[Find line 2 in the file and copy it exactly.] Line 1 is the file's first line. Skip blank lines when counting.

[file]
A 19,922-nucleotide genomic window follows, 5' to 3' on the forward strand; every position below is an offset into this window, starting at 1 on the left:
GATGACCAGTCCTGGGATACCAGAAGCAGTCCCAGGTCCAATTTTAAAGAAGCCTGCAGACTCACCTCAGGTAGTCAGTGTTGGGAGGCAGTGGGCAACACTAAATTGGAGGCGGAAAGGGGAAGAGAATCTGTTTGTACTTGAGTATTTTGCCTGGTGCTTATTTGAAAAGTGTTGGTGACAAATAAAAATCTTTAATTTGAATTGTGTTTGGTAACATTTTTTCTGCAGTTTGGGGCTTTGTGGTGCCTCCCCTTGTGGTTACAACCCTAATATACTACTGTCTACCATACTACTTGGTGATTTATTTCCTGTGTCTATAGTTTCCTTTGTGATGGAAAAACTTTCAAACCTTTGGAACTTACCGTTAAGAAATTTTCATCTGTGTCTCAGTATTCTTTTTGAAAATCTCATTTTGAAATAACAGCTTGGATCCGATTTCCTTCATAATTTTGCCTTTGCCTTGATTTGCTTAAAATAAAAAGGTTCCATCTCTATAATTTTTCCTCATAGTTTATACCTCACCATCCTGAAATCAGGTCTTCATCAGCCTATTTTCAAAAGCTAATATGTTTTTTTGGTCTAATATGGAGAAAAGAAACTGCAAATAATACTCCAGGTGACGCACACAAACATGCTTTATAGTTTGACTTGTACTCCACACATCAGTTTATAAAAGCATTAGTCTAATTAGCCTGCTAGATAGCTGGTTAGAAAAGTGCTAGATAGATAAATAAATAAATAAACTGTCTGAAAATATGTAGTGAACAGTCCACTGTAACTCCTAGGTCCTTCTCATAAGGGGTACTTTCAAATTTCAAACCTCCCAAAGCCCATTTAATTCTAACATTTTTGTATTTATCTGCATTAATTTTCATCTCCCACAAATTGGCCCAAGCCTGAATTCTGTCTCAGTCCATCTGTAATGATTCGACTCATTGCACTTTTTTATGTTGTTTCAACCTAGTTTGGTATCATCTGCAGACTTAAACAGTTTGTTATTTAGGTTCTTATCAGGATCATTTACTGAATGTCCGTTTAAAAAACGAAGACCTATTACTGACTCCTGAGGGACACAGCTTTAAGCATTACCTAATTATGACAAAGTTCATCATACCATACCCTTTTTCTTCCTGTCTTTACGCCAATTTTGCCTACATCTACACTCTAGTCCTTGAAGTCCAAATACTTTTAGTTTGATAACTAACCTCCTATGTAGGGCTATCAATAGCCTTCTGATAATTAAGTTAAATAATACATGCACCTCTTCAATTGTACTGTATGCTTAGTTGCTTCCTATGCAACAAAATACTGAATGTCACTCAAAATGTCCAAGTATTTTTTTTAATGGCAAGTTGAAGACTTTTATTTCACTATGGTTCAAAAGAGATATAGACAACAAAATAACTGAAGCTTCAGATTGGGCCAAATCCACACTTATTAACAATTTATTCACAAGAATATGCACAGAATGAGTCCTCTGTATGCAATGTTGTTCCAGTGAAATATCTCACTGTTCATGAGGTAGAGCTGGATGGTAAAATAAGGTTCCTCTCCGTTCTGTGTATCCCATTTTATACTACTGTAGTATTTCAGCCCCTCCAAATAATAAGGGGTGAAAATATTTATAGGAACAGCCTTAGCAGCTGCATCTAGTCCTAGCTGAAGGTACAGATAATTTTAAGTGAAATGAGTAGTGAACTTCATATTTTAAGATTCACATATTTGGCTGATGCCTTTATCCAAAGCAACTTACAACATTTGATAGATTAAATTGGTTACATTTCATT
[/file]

GATGACCAGTCCTGGGATACCAGAAGCAGTCCCAGGTCCAATTTTAAAGAAGCCTGCAGACTCACCTCAGGTAGTCAGTGTTGGGAGGCAGTGGGCAACACTAAATTGGAGGCGGAAAGGGGAAGAGAATCTGTTTGTACTTGAGTATTTTGCCTGGTGCTTATTTGAAAAGTGTTGGTGACAAATAAAAATCTTTAATTTGAATTGTGTTTGGTAACATTTTTTCTGCAGTTTGGGGCTTTGTGGTGCCTCCCCTTGTGGTTACAACCCTAATATACTACTGTCTACCATACTACTTGGTGATTTATTTCCTGTGTCTATAGTTTCCTTTGTGATGGAAAAACTTTCAAACCTTTGGAACTTACCGTTAAGAAATTTTCATCTGTGTCTCAGTATTCTTTTTGAAAATCTCATTTTGAAATAACAGCTTGGATCCGATTTCCTTCATAATTTTGCCTTTGCCTTGATTTGCTTAAAATAAAAAGGTTCCATCTCTATAATTTTTCCTCATAGTTTATACCTCACCATCCTGAAATCAGGTCTTCATCAGCCTATTTTCAAAAGCTAATATGTTTTTTTGGTCTAATATGGAGAAAAGAAACTGCAAATAATACTCCAGGTGACGCACACAAACATGCTTTATAGTTTGACTTGTACTCCACACATCAGTTTATAAAAGCATTAGTCTAATTAGCCTGCTAGATAGCTGGTTAGAAAAGTGCTAGATAGATAAATAAATAAATAAACTGTCTGAAAATATGTAGTGAACAGTCCACTGTAACTCCTAGGTCCTTCTCATAAGGGGTACTTTCAAATTTCAAACCTCCCAAAGCCCATTTAATTCTAACATTTTTGTATTTATCTGCATTAATTTTCATCTCCCACAAATTGGCCCAAGCCTGAATTCTGTCTCAGTCCATCTGTAATGATTCGACTCATTGCACTTTTTTATGTTGTTTCAACCTAGTTTGGTATCATCTGCAGACTTAAACAGTTTGTTATTTAGGTTCTTATCAGGATCATTTACTGAATGTCCGTTTAAAAAACGAAGACCTATTACTGACTCCTGAGGGACACAGCTTTAAGCATTACCTAATTATGACAAAGTTCATCATACCATACCCTTTTTCTTCCTGTCTTTACGCCAATTTTGCCTACATCTACACTCTAGTCCTTGAAGTCCAAATACTTTTAGTTTGATAACTAACCTCCTATGTAGGGCTATCAATAGCCTTCTGATAATTAAGTTAAATAATACATGCACCTCTTCAATTGTACTGTATGCTTAGTTGCTTCCTATGCAACAAAATACTGAATGTCACTCAAAATGTCCAAGTATTTTTTTTAATGGCAAGTTGAAGACTTTTATTTCACTATGGTTCAAAAGAGATATAGACAACAAAATAACTGAAGCTTCAGATTGGGCCAAATCCACACTTATTAACAATTTATTCACAAGAATATGCACAGAATGAGTCCTCTGTATGCAATGTTGTTCCAGTGAAATATCTCACTGTTCATGAGGTAGAGCTGGATGGTAAAATAAGGTTCCTCTCCGTTCTGTGTATCCCATTTTATACTACTGTAGTATTTCAGCCCCTCCAAATAATAAGGGGTGAAAATATTTATAGGAACAGCCTTAGCAGCTGCATCTAGTCCTAGCTGAAGGTACAGATAATTTTAAGTGAAATGAGTAGTGAACTTCATATTTTAAGATTCACATATTTGGCTGATGCCTTTATCCAAAGCAACTTACAACATTTGATAGATTAAATTGGTTACATTTCATT